If you want to invest in the movie business, never mind the studios behind
Pirates of the Caribbean
. Look to the little lion instead.
Wall Street has been mesmerized by the record-breaking summer blockbuster season powered by big-budget hits from the media titans like
When it comes to their stock prices, however, the success of these franchise favorites too often gets buried within the consolidated results of sprawling conglomerates coping with a host of problems in other businesses.
That hasn't been an issue at
Lions Gate Entertainment
, one of the last remaining pure-plays on filmed entertainment. Lions Gate is known for making cheap movies with a lower profile and turning them into highly profitable offerings, but in recent months something went wrong.
While its huge media rivals enjoyed the biggest summer in box office history, Lions Gate suffered a losing streak for which it was punished by investors. Its films -- like
-- fizzled. Its stock shed about 15% over the course of the season.
"We didn't put our best foot forward this summer," conceded Michael Burns, vice chairman with Lions Gate, at a recent media conference in New York City.
On a conference call following its first-quarter earnings release in early August, Burns estimated those six films will wind up costing the studio just $15 million. Meanwhile, he predicted the next batch of movies would pick up the slack and give the company its strongest fiscal year ever in 2008, with a domestic box office target of $400 million.
So far so good. The company's offbeat comedy starring Jessica Alba and Dana Cook,
Good Luck Chuck
, in which Lions Gate only invested $19 million, opened last month and brought in a respectable $14 million at the box office in its debut. That exceeded expectations for Oppenheimer analyst Thomas Eagan, who predicts the company will earn $12 million to $14 million on the title.
Good Luck Chuck
followed the strong opening of Lions Gate's Western remake
3:10 to Yuma
. That movie led the box office in its early September debut with $14.1 million and continues to be strong. In August, the company released the action movie
, another solid performer.
Those films, plus its upcoming releases -- Tyler Perry's
Why Did I Get Married
, the fourth installment of Lions Gate's horror franchise -- should reap at least $175 million in revenue, according to Eagan. That would allow Lions Gate to hit its target of $400 million for fiscal 2008 and should lead to a rebound in the stock.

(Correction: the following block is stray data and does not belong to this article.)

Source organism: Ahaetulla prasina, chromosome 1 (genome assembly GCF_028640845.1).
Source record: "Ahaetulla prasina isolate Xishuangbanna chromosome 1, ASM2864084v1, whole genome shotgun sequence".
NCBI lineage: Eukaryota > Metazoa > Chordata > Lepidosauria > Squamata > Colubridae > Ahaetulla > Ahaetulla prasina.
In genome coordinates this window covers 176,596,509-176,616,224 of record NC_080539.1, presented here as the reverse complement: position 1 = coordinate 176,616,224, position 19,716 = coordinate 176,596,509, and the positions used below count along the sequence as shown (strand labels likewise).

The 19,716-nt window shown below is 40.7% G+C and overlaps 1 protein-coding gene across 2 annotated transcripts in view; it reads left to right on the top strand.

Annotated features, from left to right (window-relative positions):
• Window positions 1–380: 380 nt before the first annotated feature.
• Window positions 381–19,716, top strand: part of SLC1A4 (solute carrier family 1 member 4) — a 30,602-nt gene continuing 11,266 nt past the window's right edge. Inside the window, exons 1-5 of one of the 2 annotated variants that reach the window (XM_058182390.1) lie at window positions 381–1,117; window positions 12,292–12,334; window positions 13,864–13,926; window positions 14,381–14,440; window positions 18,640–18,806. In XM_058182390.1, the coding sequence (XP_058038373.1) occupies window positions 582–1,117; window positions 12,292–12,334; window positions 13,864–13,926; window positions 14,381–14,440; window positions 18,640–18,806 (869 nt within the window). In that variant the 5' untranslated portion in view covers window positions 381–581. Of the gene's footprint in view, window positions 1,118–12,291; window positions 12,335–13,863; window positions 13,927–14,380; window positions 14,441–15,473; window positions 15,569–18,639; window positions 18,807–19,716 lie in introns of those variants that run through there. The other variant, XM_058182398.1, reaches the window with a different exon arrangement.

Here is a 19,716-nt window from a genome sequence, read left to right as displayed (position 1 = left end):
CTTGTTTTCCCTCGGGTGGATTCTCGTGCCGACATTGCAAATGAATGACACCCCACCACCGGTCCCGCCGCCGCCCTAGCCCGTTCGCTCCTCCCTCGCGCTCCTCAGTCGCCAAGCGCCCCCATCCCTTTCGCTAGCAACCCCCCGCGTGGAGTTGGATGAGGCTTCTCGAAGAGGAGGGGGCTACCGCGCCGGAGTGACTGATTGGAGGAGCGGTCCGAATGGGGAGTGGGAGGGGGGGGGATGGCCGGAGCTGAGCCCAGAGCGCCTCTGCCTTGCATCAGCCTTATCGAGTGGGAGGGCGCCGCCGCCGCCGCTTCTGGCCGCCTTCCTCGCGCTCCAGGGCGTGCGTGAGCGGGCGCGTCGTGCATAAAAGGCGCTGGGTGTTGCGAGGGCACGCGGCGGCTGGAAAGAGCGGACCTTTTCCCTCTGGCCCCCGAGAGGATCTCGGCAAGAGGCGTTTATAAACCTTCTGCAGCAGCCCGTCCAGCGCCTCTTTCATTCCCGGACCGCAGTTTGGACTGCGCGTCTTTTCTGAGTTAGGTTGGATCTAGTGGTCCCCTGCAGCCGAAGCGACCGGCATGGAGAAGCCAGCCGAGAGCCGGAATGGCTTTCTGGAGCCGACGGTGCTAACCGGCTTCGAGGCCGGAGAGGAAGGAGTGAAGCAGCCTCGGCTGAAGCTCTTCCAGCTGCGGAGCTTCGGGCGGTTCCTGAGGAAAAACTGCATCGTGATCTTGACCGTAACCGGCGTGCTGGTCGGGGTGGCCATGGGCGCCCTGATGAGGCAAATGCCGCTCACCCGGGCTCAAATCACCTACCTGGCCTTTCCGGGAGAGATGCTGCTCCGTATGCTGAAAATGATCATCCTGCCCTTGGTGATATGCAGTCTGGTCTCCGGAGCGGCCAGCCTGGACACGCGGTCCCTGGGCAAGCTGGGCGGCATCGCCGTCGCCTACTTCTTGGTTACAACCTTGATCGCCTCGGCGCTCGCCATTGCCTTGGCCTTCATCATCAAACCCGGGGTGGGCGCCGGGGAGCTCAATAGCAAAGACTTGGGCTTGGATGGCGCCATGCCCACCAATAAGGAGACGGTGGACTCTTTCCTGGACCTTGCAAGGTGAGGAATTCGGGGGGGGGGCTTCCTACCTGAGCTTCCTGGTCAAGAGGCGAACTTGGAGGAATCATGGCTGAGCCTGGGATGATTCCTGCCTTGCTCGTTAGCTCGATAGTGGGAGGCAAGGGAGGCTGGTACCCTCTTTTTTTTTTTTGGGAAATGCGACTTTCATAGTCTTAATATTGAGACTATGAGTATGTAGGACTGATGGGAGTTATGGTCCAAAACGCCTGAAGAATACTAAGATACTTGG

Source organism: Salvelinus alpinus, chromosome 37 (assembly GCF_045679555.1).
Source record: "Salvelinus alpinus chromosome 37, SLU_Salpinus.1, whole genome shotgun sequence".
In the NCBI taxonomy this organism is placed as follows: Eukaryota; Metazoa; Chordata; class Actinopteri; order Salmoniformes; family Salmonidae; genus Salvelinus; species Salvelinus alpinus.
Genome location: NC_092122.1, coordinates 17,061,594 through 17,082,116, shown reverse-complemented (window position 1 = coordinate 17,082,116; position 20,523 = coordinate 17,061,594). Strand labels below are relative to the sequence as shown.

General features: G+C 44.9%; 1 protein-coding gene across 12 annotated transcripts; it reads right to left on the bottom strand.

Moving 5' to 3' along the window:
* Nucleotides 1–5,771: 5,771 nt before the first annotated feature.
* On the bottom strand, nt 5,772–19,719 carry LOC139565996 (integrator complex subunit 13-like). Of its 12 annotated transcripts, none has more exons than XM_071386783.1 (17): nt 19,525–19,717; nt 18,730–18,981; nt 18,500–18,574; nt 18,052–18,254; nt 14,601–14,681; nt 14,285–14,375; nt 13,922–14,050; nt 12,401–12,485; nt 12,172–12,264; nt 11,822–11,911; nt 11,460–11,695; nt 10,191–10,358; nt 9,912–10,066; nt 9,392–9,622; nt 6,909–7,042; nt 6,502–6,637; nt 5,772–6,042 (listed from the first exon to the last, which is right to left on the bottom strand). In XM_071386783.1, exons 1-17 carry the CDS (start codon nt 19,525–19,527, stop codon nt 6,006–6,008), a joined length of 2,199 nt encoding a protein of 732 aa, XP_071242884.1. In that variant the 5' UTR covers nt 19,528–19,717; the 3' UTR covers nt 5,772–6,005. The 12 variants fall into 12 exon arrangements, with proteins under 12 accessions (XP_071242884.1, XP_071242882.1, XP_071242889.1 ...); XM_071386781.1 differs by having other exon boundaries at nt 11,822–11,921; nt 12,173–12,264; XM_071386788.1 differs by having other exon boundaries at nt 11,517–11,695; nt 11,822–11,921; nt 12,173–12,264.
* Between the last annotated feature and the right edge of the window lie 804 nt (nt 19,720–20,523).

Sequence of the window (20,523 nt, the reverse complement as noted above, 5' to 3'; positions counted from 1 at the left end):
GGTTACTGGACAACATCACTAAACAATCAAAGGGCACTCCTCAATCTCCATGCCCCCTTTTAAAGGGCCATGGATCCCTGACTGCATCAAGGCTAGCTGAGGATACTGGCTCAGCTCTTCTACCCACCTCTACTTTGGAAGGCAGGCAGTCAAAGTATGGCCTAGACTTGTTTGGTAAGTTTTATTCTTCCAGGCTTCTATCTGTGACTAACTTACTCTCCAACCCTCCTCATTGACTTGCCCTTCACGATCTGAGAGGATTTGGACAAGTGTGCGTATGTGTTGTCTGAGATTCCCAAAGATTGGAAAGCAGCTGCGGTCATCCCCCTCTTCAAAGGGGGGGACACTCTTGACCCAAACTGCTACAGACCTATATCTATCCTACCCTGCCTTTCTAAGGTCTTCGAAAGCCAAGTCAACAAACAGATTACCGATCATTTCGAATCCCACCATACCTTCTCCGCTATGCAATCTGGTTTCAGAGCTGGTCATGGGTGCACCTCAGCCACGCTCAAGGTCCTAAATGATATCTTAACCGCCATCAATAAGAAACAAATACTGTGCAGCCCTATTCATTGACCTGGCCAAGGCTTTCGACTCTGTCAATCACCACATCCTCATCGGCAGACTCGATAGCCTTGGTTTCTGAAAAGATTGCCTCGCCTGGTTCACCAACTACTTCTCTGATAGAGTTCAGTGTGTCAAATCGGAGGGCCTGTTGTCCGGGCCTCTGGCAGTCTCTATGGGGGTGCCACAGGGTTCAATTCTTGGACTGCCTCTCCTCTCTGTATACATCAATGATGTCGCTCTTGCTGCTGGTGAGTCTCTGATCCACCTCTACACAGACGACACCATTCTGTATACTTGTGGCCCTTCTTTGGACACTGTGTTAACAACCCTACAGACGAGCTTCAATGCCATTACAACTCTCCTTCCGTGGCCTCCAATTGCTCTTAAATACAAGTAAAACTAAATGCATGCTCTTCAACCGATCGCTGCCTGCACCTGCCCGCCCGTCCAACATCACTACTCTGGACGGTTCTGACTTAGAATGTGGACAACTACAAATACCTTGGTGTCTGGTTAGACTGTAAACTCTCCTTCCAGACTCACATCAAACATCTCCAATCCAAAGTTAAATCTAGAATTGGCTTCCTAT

"Assuming Tyler Perry's film grosses $60 million, this translates to the latter four films generating $29 million each," says Eagan. "To us, this is not necessarily optimistic. It is not, however, as conservative as Lions Gate's budgeting often is."
Lions Gate's strict cost discipline coupled with its ability to invest in a large number of films that are usually profitable has generally yielded huge rewards for investors.
"If most of their titles perform relatively in line over time, that allows them to have profits on most titles if they can keep to their budget," says Eagan. "When they produce a movie for $10 million with marketing
expenses of $10 million or $20 million, they wind up with a great return if the movie does roughly $50 million in box office, because they sell the international rights to cover half the production costs and then home video profits exceed the box office profits."
Shares of Lions Gate have quintupled since Jon Feltheimer took the helm as CEO in 2000, and while it has been stagnant over the last couple of years, it looks cheap now. On a recent earnings call, Feltheimer signaled the company would be repurchasing its shares. Last year, Carl Icahn bought a 4% stake.
Investors were turned off after Lions Gate missed Wall Street's profit expectations for its first quarter of fiscal 2008 that ended in late June. It reported a loss for the quarter of $53.1 million, or 45 cents a share, compared with the loss of $3.6 million, or 3 cents a share, in the year-ago period.
The miss stemmed from higher marketing costs and investments in the company's TV shows, but judging a film company's performance by its quarterly accounting numbers is a fool's game. Up-front costs on films and year-to-year differences in the company's release schedule lead to wild gyrations in revenue and earnings from quarter to quarter. Lions Gate's profits have always come in the back half of its fiscal year.
Also, Eagan says the company has been punished for higher expenses on its books that will really be shouldered by its film fund, which it formed over the summer with investors lined up by
. The film fund will put up roughly half of Lions Gate's production and marketing costs, and while it will limit the company's upside on profits, it will also help shelter its shareholders from risk.
"The film fund gives them higher probability of being profitable on their films," says Eagan. "They'll break even on a lower box office then they would before."
In addition to its film, television and home entertainment businesses, Lions Gate has the added bonus of owning the second-largest movie library in the industry, with more than 8,000 titles, including classics like
On Golden Pond
It's A Wonderful Life
Lions Gate has already been monetizing the library by selling titles to consumers as DVDs and as downloads on
iTunes. It has also experimented with digital delivery channels of its own, and it sells titles for use by cable operators and TV networks. Meanwhile, other such film libraries have been sold to deep-pocketed investors for huge premiums.
"There are so many different ways we can make money in this game," said Burns.